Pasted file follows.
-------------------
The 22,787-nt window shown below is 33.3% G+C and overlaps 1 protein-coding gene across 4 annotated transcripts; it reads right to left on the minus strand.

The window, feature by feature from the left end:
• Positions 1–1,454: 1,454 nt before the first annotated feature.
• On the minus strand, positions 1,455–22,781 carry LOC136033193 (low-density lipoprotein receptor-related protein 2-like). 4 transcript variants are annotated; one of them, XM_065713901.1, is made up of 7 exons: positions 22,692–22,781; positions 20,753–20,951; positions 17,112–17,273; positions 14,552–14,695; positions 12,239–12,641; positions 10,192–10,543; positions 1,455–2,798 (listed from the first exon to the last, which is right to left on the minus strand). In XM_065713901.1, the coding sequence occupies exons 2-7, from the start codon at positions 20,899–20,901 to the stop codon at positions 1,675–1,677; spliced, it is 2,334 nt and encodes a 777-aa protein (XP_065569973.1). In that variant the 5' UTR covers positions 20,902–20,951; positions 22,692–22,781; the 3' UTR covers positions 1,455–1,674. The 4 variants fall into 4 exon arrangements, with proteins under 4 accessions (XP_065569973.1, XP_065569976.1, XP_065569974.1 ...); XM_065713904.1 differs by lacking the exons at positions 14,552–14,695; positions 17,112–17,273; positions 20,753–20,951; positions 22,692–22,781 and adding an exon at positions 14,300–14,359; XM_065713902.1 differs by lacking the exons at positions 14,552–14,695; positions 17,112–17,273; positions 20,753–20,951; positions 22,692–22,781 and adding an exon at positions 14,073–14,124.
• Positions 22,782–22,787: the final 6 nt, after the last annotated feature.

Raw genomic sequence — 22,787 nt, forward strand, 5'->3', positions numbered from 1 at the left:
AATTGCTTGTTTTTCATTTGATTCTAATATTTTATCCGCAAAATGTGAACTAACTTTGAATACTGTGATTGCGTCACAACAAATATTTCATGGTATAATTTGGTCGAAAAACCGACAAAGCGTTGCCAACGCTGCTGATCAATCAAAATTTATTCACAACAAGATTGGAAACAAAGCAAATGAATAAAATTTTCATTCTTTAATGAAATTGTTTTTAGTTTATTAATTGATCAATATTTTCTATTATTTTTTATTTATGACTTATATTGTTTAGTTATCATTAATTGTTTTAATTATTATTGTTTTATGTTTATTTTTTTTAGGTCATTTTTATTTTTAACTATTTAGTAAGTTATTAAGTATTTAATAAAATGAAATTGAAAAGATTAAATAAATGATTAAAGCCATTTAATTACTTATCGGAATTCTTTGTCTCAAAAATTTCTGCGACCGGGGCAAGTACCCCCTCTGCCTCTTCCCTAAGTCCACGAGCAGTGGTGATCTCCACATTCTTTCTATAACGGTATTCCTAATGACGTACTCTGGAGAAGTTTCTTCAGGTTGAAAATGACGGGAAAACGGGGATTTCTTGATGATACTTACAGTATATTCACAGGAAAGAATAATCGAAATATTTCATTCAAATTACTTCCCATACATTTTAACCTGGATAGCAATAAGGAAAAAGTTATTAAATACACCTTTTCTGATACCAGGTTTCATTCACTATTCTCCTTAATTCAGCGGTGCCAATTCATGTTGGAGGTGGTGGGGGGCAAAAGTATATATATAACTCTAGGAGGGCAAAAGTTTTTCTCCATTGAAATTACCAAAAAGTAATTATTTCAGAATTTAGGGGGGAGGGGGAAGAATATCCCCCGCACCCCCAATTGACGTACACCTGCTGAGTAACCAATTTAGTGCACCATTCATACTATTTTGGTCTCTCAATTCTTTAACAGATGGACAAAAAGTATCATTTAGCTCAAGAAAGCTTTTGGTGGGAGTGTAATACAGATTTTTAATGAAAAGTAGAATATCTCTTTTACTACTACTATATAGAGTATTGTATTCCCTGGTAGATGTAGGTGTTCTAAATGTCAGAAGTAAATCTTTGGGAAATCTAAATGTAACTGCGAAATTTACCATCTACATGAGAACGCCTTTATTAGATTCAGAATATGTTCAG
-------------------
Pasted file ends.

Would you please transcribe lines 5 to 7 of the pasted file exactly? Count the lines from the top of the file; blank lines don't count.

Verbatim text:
• Positions 22,782–22,787: the final 6 nt, after the last annotated feature.

Raw genomic sequence — 22,787 nt, forward strand, 5'->3', positions numbered from 1 at the left:
AATTGCTTGTTTTTCATTTGATTCTAATATTTTATCCGCAAAATGTGAACTAACTTTGAATACTGTGATTGCGTCACAACAAATATTTCATGGTATAATTTGGTCGAAAAACCGACAAAGCGTTGCCAACGCTGCTGATCAATCAAAATTTATTCACAACAAGATTGGAAACAAAGCAAATGAATAAAATTTTCATTCTTTAATGAAATTGTTTTTAGTTTATTAATTGATCAATATTTTCTATTATTTTTTATTTATGACTTATATTGTTTAGTTATCATTAATTGTTTTAATTATTATTGTTTTATGTTTATTTTTTTTAGGTCATTTTTATTTTTAACTATTTAGTAAGTTATTAAGTATTTAATAAAATGAAATTGAAAAGATTAAATAAATGATTAAAGCCATTTAATTACTTATCGGAATTCTTTGTCTCAAAAATTTCTGCGACCGGGGCAAGTACCCCCTCTGCCTCTTCCCTAAGTCCACGAGCAGTGGTGATCTCCACATTCTTTCTATAACGGTATTCCTAATGACGTACTCTGGAGAAGTTTCTTCAGGTTGAAAATGACGGGAAAACGGGGATTTCTTGATGATACTTACAGTATATTCACAGGAAAGAATAATCGAAATATTTCATTCAAATTACTTCCCATACATTTTAACCTGGATAGCAATAAGGAAAAAGTTATTAAATACACCTTTTCTGATACCAGGTTTCATTCACTATTCTCCTTAATTCAGCGGTGCCAATTCATGTTGGAGGTGGTGGGGGGCAAAAGTATATATATAACTCTAGGAGGGCAAAAGTTTTTCTCCATTGAAATTACCAAAAAGTAATTATTTCAGAATTTAGGGGGGAGGGGGAAGAATATCCCCCGCACCCCCAATTGACGTACACCTGCTGAGTAACCAATTTAGTGCACCATTCATACTATTTTGGTCTCTCAATTCTTTAACAGATGGACAAAAAGTATCATTTAGCTCAAGAAAGCTTTTGGTGGGAGTGTAATACAGATTTTTAATGAAAAGTAGAATATCTCTTTTACTACTACTATATAGAGTATTGTATTCCCTGGTAGATGTAGGTGTTCTAAATGTCAGAAGTAAATCTTTGGGAAATCTAAATGTAACTGCGAAATTTACCATCTACATGAGAACGCCTTTATTAGATTCAGAATATGTTCAG